The lines may be atypically short at Ohio Stadium's concession stands at halftime of Ohio State's game against Cincinnati on Saturday.
Don't be surprised if Buckeye fans forgo their favorite beverage or snack for the chance to pay homage to a basketball guy on a football afternoon.
The latest inductees into the Ohio State Athletic Hall of Fame will take a bow at midfield, and it will be an upset if Thad Matta's ovation doesn't eclipse those of the other nine honorees.
Rarely has a fired coach, and Matta got the heave-ho in June of 2017 after a second straight season without an NCAA Tournament berth, been so beloved.
Every time Matta comes back to Columbus -- whether for a ceremony at Value City Arena last season, or an unannounced visit to The Basketball Tournament in the summer of 2018, OSU fans lavish their love on him.
They probably feel a little guilty over the way Matta's era ended after coaching the Buckeyes to 337 wins in 13 seasons, including five Big Ten regular season championships, four conference tournament titles, two Final Fours and a 2007 NCAA runner-up finish.
But that's only part of why Matta will be so warmly welcomed.
OSU fans love winning, of course, but they also loved Matta for how he won and how he hungered to win.
There was nary a hint of an NCAA scandal during his tenure, at a time where college basketball sank into a cesspool of shoe-company king-makers and shadowy AAU influencers.
"It wore me down at times," Matta told WTVN Radio on Thursday. "You knew what was going on. You knew how it was happening.
"Obviously, there was a code (of silence). You see it now. Nobody talks."
Matta, of course, could blow a loud whistle if he chose to, but he has not so far and isn't likely to do so.
Maybe he's careful because he wants to get back into coaching, having interviewed and flirted with both Butler, Alabama and Georgia since leaving OSU.
He would be fantastic as a television analyst, but that's probably a little too look-at-me for a low-key guy like Matta.
Besides, he still struggles with debilitating side effects from a back surgery gone wrong at OSU.
That, more than anything, took away his ability to coach and recruit at the relentless pace he maintained after coming to Columbus from Xavier, where he took the Musketeers to the Elite Eight in his second season.
Year 1 at OSU, Matta's middling bunch of holdovers from the Jim O'Brien era handed Illinois its first loss after a 31-0 start.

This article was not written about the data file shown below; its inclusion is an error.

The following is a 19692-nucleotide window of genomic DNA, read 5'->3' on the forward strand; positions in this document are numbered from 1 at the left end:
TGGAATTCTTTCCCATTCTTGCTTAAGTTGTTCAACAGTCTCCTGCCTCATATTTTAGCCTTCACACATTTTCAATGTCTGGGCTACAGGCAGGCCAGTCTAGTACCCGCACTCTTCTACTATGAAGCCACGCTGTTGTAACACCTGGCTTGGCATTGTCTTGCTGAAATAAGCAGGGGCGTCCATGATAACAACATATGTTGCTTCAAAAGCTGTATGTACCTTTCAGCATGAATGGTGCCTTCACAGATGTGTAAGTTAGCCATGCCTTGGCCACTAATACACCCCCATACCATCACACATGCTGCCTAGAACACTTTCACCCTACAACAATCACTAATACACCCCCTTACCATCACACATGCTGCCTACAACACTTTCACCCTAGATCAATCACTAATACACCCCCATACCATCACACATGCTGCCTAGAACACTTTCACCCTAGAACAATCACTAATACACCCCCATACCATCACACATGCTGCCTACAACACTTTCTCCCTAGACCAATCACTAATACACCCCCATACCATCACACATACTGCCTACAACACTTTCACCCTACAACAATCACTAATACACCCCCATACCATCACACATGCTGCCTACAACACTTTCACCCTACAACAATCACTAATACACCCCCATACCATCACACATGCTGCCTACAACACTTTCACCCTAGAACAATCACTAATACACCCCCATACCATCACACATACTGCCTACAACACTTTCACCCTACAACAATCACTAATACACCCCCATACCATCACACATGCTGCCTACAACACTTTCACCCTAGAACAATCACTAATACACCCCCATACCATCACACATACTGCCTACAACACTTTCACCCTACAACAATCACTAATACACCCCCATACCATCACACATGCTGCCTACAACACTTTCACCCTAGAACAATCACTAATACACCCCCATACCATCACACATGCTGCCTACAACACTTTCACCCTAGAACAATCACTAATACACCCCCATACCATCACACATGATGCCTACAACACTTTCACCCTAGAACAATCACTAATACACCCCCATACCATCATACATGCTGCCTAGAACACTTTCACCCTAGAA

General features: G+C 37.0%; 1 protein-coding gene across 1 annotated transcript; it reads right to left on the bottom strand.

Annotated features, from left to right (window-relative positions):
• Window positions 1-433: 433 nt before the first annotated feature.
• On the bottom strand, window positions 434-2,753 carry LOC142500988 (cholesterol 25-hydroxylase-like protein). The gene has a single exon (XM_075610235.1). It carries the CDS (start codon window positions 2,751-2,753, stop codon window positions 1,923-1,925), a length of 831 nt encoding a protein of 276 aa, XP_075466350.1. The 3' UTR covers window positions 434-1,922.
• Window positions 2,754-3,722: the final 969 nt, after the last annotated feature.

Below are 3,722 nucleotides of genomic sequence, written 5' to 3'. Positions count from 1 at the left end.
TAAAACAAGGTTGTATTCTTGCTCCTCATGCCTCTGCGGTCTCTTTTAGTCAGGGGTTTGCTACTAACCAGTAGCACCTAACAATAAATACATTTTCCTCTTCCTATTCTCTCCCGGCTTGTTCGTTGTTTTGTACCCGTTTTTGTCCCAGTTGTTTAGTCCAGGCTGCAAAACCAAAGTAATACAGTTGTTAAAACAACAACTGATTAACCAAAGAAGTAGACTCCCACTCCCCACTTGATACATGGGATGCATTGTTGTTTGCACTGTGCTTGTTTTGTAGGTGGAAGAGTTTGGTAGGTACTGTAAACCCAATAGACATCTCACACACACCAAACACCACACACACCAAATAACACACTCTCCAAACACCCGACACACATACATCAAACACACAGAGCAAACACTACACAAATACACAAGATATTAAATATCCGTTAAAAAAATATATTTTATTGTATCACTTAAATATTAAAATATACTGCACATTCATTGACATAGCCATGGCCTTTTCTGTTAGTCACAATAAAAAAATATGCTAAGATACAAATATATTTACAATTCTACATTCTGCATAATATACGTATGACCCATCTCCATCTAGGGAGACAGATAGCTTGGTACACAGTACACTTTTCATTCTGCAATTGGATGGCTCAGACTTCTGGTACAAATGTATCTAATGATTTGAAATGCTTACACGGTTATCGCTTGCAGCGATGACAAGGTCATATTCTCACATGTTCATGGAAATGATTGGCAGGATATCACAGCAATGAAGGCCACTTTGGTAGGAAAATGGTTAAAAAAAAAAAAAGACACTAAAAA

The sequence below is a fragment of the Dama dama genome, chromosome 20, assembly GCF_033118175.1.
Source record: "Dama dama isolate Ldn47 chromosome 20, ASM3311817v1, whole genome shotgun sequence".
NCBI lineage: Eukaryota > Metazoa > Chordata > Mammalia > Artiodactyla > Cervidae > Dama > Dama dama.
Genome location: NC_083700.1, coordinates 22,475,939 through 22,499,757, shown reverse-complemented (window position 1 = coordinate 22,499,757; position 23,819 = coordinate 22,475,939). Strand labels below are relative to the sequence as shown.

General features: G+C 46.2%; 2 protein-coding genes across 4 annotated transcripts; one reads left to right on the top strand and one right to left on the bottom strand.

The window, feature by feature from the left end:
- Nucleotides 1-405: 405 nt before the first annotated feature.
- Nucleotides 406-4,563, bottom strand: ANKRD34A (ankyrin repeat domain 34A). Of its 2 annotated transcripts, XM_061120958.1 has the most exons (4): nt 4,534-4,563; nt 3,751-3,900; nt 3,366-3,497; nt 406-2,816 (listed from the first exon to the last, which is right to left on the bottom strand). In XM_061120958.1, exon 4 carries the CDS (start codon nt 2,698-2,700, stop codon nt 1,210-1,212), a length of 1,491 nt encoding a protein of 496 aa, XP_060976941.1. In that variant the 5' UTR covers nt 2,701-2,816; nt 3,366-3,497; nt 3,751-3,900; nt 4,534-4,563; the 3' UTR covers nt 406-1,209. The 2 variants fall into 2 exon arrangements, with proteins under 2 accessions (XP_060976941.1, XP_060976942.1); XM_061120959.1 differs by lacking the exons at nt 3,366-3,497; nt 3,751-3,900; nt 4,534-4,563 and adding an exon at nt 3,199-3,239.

Year 2, Matta won the Big Ten.
Year 3, he took OSU to the NCAA title game with freshmen Michael Conley and Greg Oden leading the way.
Matta got Conley and Oden out of Indianapolis at a time when lndiana's program was down and before such elite talent was brokered to whoever had the right shoe deal with their AAU team or whatever school greased the right palms.
The FBI was supposedly going to clean up those kinds of shenanigans, but no elite head coach's head has rolled since the scandal broke.
One of the coaches immersed at the ugliest levels of the FBI scandal is Arizona's Sean Miller, who was Matta's top assistant and eventual successor at Xavier.
"Four of five year ago, (OSU Athletic Director) Gene (Smith) and I were talking," Matta said. "I said, 'Gene what needs to happen is, you and (the OSU President) and 10 other (university) presidents need to get together and go to the NCAA. Tell them to go to the shoe companies and say, "It's either us or AAU (Basketball). You choose.' That'll clean it up."
Chris Holtmann has taken Ohio State to consecutive NCAA Tournament appearances since's Matta's departure and has one of the nation's top-recruiting classes about to debut in Year 3, just like the timeline Matta followed with the Oden-Conley crew in 2007.
"I look at what Chris is doing now, he's doing it the right way," Matta said. "From that (integrity) perspective, he's doing it the right way, as well.
"It can be done. Look at Virginia winning it this year. Gosh, I've never rooted for a team harder to win it, because I know Tony (Bennett) does it the right way."
Besides Matta, the headline inductees into the OSU Athletic Hall of Fame include former football players Mike Nugent and A.J. Hawk, ex-women's basketball coach Jim Foster and long-time NHL player R.J. Umberger.